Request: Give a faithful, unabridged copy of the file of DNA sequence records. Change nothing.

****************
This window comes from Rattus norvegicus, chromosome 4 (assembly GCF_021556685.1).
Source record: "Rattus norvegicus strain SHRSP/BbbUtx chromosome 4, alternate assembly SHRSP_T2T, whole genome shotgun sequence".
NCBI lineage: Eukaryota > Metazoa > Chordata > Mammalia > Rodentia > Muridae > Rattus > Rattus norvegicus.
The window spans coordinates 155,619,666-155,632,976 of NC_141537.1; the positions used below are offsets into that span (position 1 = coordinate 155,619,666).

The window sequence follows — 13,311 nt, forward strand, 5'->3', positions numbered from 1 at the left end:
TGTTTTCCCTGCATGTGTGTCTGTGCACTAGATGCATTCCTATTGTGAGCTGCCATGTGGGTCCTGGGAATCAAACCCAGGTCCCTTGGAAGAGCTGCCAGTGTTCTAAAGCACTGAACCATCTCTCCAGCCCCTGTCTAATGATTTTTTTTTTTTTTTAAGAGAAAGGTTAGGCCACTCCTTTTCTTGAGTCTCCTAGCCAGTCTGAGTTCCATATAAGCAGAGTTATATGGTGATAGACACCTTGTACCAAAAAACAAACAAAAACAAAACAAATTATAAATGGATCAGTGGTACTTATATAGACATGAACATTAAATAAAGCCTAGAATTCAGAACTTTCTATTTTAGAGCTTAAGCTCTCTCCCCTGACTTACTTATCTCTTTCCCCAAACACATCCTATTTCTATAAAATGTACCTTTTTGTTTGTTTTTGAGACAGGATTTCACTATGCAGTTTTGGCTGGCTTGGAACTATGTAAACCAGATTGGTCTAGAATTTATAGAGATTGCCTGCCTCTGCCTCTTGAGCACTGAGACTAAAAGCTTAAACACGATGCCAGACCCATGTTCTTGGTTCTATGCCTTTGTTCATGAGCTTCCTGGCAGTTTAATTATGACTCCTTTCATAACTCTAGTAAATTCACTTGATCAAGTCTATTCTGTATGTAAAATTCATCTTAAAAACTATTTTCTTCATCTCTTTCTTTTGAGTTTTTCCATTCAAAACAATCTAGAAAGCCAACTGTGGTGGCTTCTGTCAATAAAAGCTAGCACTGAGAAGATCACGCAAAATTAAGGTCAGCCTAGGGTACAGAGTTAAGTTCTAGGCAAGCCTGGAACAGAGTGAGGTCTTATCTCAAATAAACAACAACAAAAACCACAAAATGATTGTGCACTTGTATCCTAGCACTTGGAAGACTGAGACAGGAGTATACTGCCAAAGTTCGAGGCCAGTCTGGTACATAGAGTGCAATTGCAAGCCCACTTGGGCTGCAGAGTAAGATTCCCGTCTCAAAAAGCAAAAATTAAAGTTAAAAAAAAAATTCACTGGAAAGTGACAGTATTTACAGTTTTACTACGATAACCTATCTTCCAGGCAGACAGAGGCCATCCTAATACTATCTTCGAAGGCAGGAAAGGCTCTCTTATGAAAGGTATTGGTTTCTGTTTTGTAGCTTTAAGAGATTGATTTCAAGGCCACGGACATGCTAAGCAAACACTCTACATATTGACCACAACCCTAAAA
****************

This window comes from Rattus norvegicus, chromosome 4 (assembly GCF_021556685.1).
Source record: "Rattus norvegicus strain SHRSP/BbbUtx chromosome 4, alternate assembly SHRSP_T2T, whole genome shotgun sequence".
NCBI lineage: Eukaryota > Metazoa > Chordata > Mammalia > Rodentia > Muridae > Rattus > Rattus norvegicus.
The window spans coordinates 155,619,666-155,632,976 of NC_141537.1; the positions used below are offsets into that span (position 1 = coordinate 155,619,666).

The window sequence follows — 13,311 nt, forward strand, 5'->3', positions numbered from 1 at the left end:
TGTTTTCCCTGCATGTGTGTCTGTGCACTAGATGCATTCCTATTGTGAGCTGCCATGTGGGTCCTGGGAATCAAACCCAGGTCCCTTGGAAGAGCTGCCAGTGTTCTAAAGCACTGAACCATCTCTCCAGCCCCTGTCTAATGATTTTTTTTTTTTTTTAAGAGAAAGGTTAGGCCACTCCTTTTCTTGAGTCTCCTAGCCAGTCTGAGTTCCATATAAGCAGAGTTATATGGTGATAGACACCTTGTACCAAAAAACAAACAAAAACAAAACAAATTATAAATGGATCAGTGGTACTTATATAGACATGAACATTAAATAAAGCCTAGAATTCAGAACTTTCTATTTTAGAGCTTAAGCTCTCTCCCCTGACTTACTTATCTCTTTCCCCAAACACATCCTATTTCTATAAAATGTACCTTTTTGTTTGTTTTTGAGACAGGATTTCACTATGCAGTTTTGGCTGGCTTGGAACTATGTAAACCAGATTGGTCTAGAATTTATAGAGATTGCCTGCCTCTGCCTCTTGAGCACTGAGACTAAAAGCTTAAACACGATGCCAGACCCATGTTCTTGGTTCTATGCCTTTGTTCATGAGCTTCCTGGCAGTTTAATTATGACTCCTTTCATAACTCTAGTAAATTCACTTGATCAAGTCTATTCTGTATGTAAAATTCATCTTAAAAACTATTTTCTTCATCTCTTTCTTTTGAGTTTTTCCATTCAAAACAATCTAGAAAGCCAACTGTGGTGGCTTCTGTCAATAAAAGCTAGCACTGAGAAGATCACGCAAAATTAAGGTCAGCCTAGGGTACAGAGTTAAGTTCTAGGCAAGCCTGGAACAGAGTGAGGTCTTATCTCAAATAAACAACAACAAAAACCACAAAATGATTGTGCACTTGTATCCTAGCACTTGGAAGACTGAGACAGGAGTATACTGCCAAAGTTCGAGGCCAGTCTGGTACATAGAGTGCAATTGCAAGCCCACTTGGGCTGCAGAGTAAGATTCCCGTCTCAAAAAGCAAAAATTAAAGTTAAAAAAAAAATTCACTGGAAAGTGACAGTATTTACAGTTTTACTACGATAACCTATCTTCCAGGCAGACAGAGGCCATCCTAATACTATCTTCGAAGGCAGGAAAGGCTCTCTTATGAAAGGTATTGGTTTCTGTTTTGTAGCTTTAAGAGATTGATTTCAAGGCCACGGACATGCTAAGCAAACACTCTACATATTGACCACAACCCTAAAA